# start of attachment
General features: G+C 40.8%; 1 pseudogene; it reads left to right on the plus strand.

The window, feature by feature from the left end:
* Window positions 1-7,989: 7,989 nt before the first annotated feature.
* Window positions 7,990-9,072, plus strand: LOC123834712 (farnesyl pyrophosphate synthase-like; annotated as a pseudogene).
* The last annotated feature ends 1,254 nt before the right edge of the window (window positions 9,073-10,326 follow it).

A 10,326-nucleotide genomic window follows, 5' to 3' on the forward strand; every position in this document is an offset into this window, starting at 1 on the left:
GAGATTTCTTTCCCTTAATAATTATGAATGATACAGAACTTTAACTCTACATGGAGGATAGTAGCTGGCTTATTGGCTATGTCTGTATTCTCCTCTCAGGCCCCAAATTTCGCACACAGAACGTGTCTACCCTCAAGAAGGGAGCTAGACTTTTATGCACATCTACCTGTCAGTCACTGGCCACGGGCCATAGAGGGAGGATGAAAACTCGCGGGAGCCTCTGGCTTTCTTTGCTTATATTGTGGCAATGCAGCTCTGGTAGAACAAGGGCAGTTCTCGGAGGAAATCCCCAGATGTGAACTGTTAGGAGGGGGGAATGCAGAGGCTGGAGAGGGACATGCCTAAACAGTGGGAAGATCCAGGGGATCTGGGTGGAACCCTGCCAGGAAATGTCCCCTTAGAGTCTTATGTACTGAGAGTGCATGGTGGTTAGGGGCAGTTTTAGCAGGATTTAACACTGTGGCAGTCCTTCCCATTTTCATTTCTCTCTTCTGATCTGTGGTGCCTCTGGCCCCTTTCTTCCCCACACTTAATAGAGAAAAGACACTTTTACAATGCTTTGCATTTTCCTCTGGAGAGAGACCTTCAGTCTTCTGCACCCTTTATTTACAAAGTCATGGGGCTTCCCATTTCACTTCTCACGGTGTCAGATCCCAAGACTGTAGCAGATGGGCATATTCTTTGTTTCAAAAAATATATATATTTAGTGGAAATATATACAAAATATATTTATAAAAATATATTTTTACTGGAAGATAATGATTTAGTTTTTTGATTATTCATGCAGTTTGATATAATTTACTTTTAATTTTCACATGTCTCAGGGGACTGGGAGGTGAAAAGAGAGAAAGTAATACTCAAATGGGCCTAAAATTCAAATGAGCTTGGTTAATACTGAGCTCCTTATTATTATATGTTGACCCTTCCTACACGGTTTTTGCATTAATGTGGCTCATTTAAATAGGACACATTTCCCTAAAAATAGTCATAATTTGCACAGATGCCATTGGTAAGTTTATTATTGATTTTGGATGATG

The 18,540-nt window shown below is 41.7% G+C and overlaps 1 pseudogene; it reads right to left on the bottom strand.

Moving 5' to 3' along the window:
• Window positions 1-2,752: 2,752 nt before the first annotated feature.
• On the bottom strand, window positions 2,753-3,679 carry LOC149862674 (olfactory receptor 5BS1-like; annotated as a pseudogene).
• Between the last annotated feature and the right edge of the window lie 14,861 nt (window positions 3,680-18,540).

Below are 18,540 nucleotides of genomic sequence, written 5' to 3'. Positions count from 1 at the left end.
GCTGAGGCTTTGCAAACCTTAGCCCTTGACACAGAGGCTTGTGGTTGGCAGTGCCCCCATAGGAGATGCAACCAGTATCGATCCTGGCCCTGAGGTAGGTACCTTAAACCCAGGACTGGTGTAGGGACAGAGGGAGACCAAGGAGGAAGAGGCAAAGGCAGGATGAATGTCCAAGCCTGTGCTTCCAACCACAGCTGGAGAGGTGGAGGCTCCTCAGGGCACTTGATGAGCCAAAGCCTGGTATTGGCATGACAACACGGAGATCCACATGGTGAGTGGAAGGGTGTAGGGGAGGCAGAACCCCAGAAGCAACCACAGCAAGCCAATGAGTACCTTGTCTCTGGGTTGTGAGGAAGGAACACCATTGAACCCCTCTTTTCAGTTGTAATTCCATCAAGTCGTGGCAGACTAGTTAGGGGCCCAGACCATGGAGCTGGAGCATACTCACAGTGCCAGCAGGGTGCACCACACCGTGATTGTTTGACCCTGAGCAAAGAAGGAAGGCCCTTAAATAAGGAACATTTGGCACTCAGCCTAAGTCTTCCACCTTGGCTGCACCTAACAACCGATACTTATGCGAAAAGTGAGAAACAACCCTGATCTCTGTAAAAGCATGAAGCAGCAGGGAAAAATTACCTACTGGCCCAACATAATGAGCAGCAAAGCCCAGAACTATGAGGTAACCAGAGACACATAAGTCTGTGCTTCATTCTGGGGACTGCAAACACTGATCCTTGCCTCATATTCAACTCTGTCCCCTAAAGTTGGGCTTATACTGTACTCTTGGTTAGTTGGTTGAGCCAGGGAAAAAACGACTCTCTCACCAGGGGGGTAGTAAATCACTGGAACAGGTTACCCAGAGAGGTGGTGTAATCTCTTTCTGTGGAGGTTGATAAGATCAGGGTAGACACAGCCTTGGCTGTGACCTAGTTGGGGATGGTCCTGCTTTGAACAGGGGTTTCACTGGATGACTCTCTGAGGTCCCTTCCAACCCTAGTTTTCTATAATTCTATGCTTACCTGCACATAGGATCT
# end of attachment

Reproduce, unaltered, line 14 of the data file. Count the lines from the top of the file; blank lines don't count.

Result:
GCTGAGGCTTTGCAAACCTTAGCCCTTGACACAGAGGCTTGTGGTTGGCAGTGCCCCCATAGGAGATGCAACCAGTATCGATCCTGGCCCTGAGGTAGGTACCTTAAACCCAGGACTGGTGTAGGGACAGAGGGAGACCAAGGAGGAAGAGGCAAAGGCAGGATGAATGTCCAAGCCTGTGCTTCCAACCACAGCTGGAGAGGTGGAGGCTCCTCAGGGCACTTGATGAGCCAAAGCCTGGTATTGGCATGACAACACGGAGATCCACATGGTGAGTGGAAGGGTGTAGGGGAGGCAGAACCCCAGAAGCAACCACAGCAAGCCAATGAGTACCTTGTCTCTGGGTTGTGAGGAAGGAACACCATTGAACCCCTCTTTTCAGTTGTAATTCCATCAAGTCGTGGCAGACTAGTTAGGGGCCCAGACCATGGAGCTGGAGCATACTCACAGTGCCAGCAGGGTGCACCACACCGTGATTGTTTGACCCTGAGCAAAGAAGGAAGGCCCTTAAATAAGGAACATTTGGCACTCAGCCTAAGTCTTCCACCTTGGCTGCACCTAACAACCGATACTTATGCGAAAAGTGAGAAACAACCCTGATCTCTGTAAAAGCATGAAGCAGCAGGGAAAAATTACCTACTGGCCCAACATAATGAGCAGCAAAGCCCAGAACTATGAGGTAACCAGAGACACATAAGTCTGTGCTTCATTCTGGGGACTGCAAACACTGATCCTTGCCTCATATTCAACTCTGTCCCCTAAAGTTGGGCTTATACTGTACTCTTGGTTAGTTGGTTGAGCCAGGGAAAAAACGACTCTCTCACCAGGGGGGTAGTAAATCACTGGAACAGGTTACCCAGAGAGGTGGTGTAATCTCTTTCTGTGGAGGTTGATAAGATCAGGGTAGACACAGCCTTGGCTGTGACCTAGTTGGGGATGGTCCTGCTTTGAACAGGGGTTTCACTGGATGACTCTCTGAGGTCCCTTCCAACCCTAGTTTTCTATAATTCTATGCTTACCTGCACATAGGATCT